Lucky No. 13 for Soriano


Lucky No. 13 for Soriano

Apparently, 13 is Alfonso Soriano's new lucky number.

On Friday the 13th, Soriano moved into 13th place on the Cubs' all-time leaderboard for home runs.

The 36-year-old outfielder has been battling a creaky knee for the entire season and with a rain delay that lasted just shy of four hours, it would not have been crazy to see him scratched from the lineup on a slippery playing surface.

But Soriano played on and powered the Cubs to a 8-1 victory over visiting Arizona in the first game of the second half. Soriano swung early and often -- he only saw eight pitches in four at-bats -- but had two doubles, two homers, three runs and five RBI to show for it.

The five RBI tied his career high, which he has reached seven times, the last of which came Sept. 6, 2008 in Cincinnati.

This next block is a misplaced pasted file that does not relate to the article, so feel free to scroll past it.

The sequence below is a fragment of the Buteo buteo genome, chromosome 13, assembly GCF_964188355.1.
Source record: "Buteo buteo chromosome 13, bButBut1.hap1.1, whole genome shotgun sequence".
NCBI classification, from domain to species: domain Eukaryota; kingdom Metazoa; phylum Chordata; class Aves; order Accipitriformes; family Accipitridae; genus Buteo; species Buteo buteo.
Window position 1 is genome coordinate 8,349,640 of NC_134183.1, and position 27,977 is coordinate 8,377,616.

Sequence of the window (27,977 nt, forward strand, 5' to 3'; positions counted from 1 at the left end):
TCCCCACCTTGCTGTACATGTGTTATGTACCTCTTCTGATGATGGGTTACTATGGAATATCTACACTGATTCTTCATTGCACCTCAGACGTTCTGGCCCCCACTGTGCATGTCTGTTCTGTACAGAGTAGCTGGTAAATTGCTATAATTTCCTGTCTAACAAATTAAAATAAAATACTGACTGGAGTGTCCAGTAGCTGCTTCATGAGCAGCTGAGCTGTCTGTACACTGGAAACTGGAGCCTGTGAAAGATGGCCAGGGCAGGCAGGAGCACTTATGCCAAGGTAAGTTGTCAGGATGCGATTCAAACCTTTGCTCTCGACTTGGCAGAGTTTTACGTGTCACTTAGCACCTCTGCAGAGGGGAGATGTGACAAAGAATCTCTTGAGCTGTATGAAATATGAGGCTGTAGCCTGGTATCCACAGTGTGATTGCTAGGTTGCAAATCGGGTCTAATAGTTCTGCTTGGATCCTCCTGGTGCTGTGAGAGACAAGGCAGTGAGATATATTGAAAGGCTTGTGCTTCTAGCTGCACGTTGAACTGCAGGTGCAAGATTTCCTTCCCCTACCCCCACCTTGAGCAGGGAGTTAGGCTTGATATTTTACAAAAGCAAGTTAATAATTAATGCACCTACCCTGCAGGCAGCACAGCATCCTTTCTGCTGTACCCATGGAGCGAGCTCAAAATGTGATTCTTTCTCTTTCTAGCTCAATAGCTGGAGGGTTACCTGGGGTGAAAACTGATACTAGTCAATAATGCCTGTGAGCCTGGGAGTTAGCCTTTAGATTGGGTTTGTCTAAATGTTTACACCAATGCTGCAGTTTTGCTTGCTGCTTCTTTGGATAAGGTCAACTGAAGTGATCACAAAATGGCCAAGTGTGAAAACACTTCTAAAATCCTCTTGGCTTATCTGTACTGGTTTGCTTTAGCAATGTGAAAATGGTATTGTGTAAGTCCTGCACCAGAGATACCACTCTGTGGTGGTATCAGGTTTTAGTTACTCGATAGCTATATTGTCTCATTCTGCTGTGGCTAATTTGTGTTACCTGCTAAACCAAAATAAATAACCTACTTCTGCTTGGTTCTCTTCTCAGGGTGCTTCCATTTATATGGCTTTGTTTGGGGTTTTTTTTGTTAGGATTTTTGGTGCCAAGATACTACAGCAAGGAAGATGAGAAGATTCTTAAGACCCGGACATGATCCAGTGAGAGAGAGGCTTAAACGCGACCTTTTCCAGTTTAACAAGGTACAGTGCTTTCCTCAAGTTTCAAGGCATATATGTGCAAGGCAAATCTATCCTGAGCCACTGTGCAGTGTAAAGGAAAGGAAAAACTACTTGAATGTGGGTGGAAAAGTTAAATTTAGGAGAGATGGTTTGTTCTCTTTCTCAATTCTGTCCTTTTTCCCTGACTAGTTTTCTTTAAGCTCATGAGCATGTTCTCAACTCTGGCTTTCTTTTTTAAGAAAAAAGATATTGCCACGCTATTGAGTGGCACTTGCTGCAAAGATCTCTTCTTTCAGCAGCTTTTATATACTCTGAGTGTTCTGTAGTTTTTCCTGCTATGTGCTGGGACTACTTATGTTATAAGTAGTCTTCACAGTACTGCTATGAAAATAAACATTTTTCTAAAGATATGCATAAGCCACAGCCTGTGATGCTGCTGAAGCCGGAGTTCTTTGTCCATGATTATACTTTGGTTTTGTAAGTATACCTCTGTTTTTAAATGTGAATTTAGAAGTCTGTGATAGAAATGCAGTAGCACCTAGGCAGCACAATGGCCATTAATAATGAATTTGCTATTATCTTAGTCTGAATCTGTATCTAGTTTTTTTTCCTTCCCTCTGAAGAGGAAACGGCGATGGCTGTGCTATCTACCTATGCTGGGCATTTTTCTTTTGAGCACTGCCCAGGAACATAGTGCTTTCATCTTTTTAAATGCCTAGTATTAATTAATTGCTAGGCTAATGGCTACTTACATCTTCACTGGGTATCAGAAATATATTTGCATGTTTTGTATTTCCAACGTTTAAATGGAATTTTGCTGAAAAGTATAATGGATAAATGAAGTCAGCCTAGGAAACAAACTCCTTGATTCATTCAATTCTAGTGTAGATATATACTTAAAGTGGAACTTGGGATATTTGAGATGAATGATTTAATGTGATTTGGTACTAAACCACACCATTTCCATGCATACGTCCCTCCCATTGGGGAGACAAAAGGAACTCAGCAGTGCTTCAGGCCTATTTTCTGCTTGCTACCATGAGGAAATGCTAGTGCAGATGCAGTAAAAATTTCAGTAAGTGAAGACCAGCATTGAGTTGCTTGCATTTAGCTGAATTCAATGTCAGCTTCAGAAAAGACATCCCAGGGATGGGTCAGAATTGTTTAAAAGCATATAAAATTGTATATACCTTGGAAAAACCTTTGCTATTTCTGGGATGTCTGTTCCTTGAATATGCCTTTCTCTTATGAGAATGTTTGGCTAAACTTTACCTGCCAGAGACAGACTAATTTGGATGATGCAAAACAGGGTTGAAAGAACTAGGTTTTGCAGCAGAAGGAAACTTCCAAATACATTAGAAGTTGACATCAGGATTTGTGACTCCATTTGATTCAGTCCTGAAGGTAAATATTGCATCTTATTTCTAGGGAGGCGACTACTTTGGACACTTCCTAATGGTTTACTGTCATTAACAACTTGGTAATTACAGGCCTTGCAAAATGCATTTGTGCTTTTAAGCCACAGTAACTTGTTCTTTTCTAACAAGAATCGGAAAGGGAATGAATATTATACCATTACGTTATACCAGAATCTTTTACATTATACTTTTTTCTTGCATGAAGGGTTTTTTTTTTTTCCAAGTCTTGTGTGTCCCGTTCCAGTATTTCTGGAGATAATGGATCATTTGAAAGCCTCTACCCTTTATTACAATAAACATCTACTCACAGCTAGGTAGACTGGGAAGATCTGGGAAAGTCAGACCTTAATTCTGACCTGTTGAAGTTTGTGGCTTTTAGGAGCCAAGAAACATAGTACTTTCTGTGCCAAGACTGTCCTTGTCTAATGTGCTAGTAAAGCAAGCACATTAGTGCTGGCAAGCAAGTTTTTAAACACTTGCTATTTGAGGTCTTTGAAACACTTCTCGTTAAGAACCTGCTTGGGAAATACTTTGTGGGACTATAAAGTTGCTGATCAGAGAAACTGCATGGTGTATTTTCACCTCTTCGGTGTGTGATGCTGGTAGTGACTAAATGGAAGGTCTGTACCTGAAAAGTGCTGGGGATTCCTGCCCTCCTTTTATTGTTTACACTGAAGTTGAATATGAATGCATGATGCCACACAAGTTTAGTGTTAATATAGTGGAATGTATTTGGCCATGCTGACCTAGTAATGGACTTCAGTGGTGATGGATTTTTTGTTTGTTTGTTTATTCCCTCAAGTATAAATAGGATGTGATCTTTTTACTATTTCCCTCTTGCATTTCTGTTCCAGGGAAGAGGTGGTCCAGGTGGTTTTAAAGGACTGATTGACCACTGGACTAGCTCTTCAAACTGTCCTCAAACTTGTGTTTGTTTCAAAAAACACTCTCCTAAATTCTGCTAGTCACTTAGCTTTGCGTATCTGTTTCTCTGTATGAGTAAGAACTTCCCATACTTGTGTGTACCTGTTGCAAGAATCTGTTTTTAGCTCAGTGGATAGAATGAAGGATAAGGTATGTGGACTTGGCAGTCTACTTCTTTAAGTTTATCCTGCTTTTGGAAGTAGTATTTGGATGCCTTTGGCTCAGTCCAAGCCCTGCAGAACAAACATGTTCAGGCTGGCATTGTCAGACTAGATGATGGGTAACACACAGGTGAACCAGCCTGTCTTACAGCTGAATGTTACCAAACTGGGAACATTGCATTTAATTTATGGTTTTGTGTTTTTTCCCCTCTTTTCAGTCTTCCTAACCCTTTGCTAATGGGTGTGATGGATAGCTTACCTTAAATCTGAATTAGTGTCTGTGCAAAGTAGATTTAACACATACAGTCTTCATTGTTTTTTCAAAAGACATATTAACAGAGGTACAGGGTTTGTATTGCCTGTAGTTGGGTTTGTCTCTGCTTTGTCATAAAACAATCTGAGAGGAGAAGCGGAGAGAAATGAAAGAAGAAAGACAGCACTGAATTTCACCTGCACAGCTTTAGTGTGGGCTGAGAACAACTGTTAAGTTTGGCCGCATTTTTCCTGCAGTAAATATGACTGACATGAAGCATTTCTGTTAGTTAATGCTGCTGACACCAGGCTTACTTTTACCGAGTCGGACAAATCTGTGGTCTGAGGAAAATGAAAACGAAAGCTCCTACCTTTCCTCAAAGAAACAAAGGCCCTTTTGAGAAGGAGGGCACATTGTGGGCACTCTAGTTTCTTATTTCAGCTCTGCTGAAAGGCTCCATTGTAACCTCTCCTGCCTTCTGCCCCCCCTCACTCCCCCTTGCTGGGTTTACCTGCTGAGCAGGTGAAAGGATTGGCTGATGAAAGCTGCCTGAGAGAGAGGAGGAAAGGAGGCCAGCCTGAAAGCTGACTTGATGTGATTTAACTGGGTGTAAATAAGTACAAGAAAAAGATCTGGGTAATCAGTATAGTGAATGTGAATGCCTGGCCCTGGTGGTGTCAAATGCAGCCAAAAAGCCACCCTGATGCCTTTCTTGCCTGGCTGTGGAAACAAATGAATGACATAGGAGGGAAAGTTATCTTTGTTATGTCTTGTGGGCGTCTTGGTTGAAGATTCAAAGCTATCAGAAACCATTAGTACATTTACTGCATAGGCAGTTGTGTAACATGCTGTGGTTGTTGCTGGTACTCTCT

The four days off during the All-Star break appears to have done wonders for Soriano.

"I told him he's getting four more days off," manager Dale Sveum said with a laugh. "That was impressive...That was huge. Coming out of the break for him to get hot, that would be huge. We could keep this thing rolling with him going."

Soriano said he cleared his mind and his body during the four-day layoff and that his leg has been feeling good the last month or two.

It showed on his first first double in the second inning, in which he hustled into second, advanced to third on Geovany Soto's fly out to center, and then scored on a wild pitch.

The first homer -- in the fourth inning -- left the ballpark, landing on Waveland Ave. for some lucky fan.

The second bomb was a dagger for the Diamondbacks, a three-run shot that just barely snuck into the center-field seats. It was Soriano's 149th in a Cubs uniform, which moved him into 13th place all-time in franchise history. He passed Mark Grace in the process, who ironically was in the house, working as a TV broadcaster for the Diamondbacks and singing the Seventh Inning Stretch.

Soriano added another RBI double in the seventh and coasted to one of his best games in a Cubs uniform.

Just under a month ago, Soriano was booed mercilessly by fans at Wrigley after failing to run out a line drive against the Red Sox. Friday, he was cheered and revered among the Wrigley faithful.